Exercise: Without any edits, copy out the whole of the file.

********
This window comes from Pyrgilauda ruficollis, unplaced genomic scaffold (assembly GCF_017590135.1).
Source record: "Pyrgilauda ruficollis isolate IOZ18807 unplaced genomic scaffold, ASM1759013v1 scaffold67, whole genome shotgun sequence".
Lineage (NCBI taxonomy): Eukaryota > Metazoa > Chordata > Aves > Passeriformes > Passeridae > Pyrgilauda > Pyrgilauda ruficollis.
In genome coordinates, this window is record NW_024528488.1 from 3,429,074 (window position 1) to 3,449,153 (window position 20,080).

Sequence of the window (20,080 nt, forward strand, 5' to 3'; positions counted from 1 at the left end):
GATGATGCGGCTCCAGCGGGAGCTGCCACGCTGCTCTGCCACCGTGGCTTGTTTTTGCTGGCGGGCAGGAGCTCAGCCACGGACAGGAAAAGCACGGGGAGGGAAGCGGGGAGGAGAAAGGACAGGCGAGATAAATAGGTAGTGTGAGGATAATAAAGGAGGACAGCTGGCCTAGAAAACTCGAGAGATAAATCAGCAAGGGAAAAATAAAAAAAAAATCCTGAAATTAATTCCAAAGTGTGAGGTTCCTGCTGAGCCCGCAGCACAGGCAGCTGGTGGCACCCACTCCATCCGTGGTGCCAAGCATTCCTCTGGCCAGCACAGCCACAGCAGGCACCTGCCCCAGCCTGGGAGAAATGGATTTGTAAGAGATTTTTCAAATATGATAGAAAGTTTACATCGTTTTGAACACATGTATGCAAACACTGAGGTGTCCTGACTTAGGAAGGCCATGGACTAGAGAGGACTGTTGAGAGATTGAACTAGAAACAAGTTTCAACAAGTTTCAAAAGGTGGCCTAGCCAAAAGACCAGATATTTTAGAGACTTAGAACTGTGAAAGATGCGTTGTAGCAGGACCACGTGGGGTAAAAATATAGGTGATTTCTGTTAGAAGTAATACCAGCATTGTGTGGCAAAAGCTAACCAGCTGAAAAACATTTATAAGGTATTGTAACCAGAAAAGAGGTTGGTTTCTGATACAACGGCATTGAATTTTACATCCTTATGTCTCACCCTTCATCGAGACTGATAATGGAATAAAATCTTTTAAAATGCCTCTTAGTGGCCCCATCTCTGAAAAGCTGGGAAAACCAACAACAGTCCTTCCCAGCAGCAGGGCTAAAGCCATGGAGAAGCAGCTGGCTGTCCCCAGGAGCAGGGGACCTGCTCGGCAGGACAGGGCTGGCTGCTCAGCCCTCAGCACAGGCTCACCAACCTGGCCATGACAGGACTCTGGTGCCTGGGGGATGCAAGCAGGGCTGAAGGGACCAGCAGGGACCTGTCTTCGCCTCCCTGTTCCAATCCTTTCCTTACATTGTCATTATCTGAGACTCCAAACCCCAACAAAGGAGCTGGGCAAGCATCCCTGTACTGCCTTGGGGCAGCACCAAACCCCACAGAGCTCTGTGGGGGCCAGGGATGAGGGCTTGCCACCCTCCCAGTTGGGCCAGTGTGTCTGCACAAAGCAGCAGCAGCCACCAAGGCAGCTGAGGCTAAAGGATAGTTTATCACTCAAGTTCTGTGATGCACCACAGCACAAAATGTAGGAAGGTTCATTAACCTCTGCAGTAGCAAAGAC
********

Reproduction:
This window comes from Pyrgilauda ruficollis, unplaced genomic scaffold (assembly GCF_017590135.1).
Source record: "Pyrgilauda ruficollis isolate IOZ18807 unplaced genomic scaffold, ASM1759013v1 scaffold67, whole genome shotgun sequence".
Lineage (NCBI taxonomy): Eukaryota > Metazoa > Chordata > Aves > Passeriformes > Passeridae > Pyrgilauda > Pyrgilauda ruficollis.
In genome coordinates, this window is record NW_024528488.1 from 3,429,074 (window position 1) to 3,449,153 (window position 20,080).

Sequence of the window (20,080 nt, forward strand, 5' to 3'; positions counted from 1 at the left end):
GATGATGCGGCTCCAGCGGGAGCTGCCACGCTGCTCTGCCACCGTGGCTTGTTTTTGCTGGCGGGCAGGAGCTCAGCCACGGACAGGAAAAGCACGGGGAGGGAAGCGGGGAGGAGAAAGGACAGGCGAGATAAATAGGTAGTGTGAGGATAATAAAGGAGGACAGCTGGCCTAGAAAACTCGAGAGATAAATCAGCAAGGGAAAAATAAAAAAAAAATCCTGAAATTAATTCCAAAGTGTGAGGTTCCTGCTGAGCCCGCAGCACAGGCAGCTGGTGGCACCCACTCCATCCGTGGTGCCAAGCATTCCTCTGGCCAGCACAGCCACAGCAGGCACCTGCCCCAGCCTGGGAGAAATGGATTTGTAAGAGATTTTTCAAATATGATAGAAAGTTTACATCGTTTTGAACACATGTATGCAAACACTGAGGTGTCCTGACTTAGGAAGGCCATGGACTAGAGAGGACTGTTGAGAGATTGAACTAGAAACAAGTTTCAACAAGTTTCAAAAGGTGGCCTAGCCAAAAGACCAGATATTTTAGAGACTTAGAACTGTGAAAGATGCGTTGTAGCAGGACCACGTGGGGTAAAAATATAGGTGATTTCTGTTAGAAGTAATACCAGCATTGTGTGGCAAAAGCTAACCAGCTGAAAAACATTTATAAGGTATTGTAACCAGAAAAGAGGTTGGTTTCTGATACAACGGCATTGAATTTTACATCCTTATGTCTCACCCTTCATCGAGACTGATAATGGAATAAAATCTTTTAAAATGCCTCTTAGTGGCCCCATCTCTGAAAAGCTGGGAAAACCAACAACAGTCCTTCCCAGCAGCAGGGCTAAAGCCATGGAGAAGCAGCTGGCTGTCCCCAGGAGCAGGGGACCTGCTCGGCAGGACAGGGCTGGCTGCTCAGCCCTCAGCACAGGCTCACCAACCTGGCCATGACAGGACTCTGGTGCCTGGGGGATGCAAGCAGGGCTGAAGGGACCAGCAGGGACCTGTCTTCGCCTCCCTGTTCCAATCCTTTCCTTACATTGTCATTATCTGAGACTCCAAACCCCAACAAAGGAGCTGGGCAAGCATCCCTGTACTGCCTTGGGGCAGCACCAAACCCCACAGAGCTCTGTGGGGGCCAGGGATGAGGGCTTGCCACCCTCCCAGTTGGGCCAGTGTGTCTGCACAAAGCAGCAGCAGCCACCAAGGCAGCTGAGGCTAAAGGATAGTTTATCACTCAAGTTCTGTGATGCACCACAGCACAAAATGTAGGAAGGTTCATTAACCTCTGCAGTAGCAAAGAC